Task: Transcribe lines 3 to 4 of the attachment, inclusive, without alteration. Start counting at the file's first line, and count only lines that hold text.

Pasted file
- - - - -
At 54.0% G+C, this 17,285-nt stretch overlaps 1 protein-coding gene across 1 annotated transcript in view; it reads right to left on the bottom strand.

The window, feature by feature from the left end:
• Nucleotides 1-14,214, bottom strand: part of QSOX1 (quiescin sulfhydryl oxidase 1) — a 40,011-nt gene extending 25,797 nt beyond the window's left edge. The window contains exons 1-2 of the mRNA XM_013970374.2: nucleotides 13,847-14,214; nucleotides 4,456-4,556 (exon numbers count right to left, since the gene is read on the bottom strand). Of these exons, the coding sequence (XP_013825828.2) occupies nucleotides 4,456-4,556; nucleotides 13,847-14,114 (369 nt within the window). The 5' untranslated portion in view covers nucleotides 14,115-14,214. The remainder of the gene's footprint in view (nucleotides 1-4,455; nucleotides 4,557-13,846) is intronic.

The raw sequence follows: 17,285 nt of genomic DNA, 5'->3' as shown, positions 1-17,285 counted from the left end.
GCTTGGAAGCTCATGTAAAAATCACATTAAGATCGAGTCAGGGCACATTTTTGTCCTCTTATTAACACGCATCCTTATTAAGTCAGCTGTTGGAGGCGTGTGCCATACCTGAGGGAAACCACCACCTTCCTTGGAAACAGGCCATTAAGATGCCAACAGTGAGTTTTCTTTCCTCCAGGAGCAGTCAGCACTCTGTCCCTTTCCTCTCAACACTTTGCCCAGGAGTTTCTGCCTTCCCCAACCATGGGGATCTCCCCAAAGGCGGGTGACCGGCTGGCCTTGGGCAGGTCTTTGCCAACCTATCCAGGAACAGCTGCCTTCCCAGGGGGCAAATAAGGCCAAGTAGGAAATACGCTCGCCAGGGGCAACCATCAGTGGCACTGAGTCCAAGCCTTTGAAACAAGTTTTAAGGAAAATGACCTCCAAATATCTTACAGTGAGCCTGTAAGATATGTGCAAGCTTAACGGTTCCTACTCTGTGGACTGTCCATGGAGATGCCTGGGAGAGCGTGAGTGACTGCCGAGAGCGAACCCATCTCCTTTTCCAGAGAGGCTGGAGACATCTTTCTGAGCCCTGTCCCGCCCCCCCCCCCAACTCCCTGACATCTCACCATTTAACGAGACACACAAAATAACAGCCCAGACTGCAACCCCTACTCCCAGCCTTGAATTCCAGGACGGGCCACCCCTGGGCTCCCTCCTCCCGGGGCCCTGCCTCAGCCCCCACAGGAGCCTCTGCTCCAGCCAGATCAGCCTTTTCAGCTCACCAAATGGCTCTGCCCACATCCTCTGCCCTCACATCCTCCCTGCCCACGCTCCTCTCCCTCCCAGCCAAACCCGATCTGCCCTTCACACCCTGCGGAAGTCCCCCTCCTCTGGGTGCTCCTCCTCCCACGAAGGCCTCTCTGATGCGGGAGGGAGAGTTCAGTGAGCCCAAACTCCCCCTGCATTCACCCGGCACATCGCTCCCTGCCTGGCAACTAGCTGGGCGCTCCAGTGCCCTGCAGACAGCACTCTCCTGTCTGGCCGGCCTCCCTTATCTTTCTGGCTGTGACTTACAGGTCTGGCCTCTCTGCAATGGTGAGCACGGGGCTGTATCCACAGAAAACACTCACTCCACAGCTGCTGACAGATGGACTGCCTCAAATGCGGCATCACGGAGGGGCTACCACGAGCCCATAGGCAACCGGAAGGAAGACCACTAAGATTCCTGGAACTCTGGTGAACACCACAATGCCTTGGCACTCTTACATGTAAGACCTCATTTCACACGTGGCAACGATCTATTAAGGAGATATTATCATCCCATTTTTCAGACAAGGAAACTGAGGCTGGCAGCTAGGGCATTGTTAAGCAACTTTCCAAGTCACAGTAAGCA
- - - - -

• Nucleotides 1-14,214, bottom strand: part of QSOX1 (quiescin sulfhydryl oxidase 1) — a 40,011-nt gene extending 25,797 nt beyond the window's left edge. The window contains exons 1-2 of the mRNA XM_013970374.2: nucleotides 13,847-14,214; nucleotides 4,456-4,556 (exon numbers count right to left, since the gene is read on the bottom strand). Of these exons, the coding sequence (XP_013825828.2) occupies nucleotides 4,456-4,556; nucleotides 13,847-14,114 (369 nt within the window). The 5' untranslated portion in view covers nucleotides 14,115-14,214. The remainder of the gene's footprint in view (nucleotides 1-4,455; nucleotides 4,557-13,846) is intronic.

The raw sequence follows: 17,285 nt of genomic DNA, 5'->3' as shown, positions 1-17,285 counted from the left end.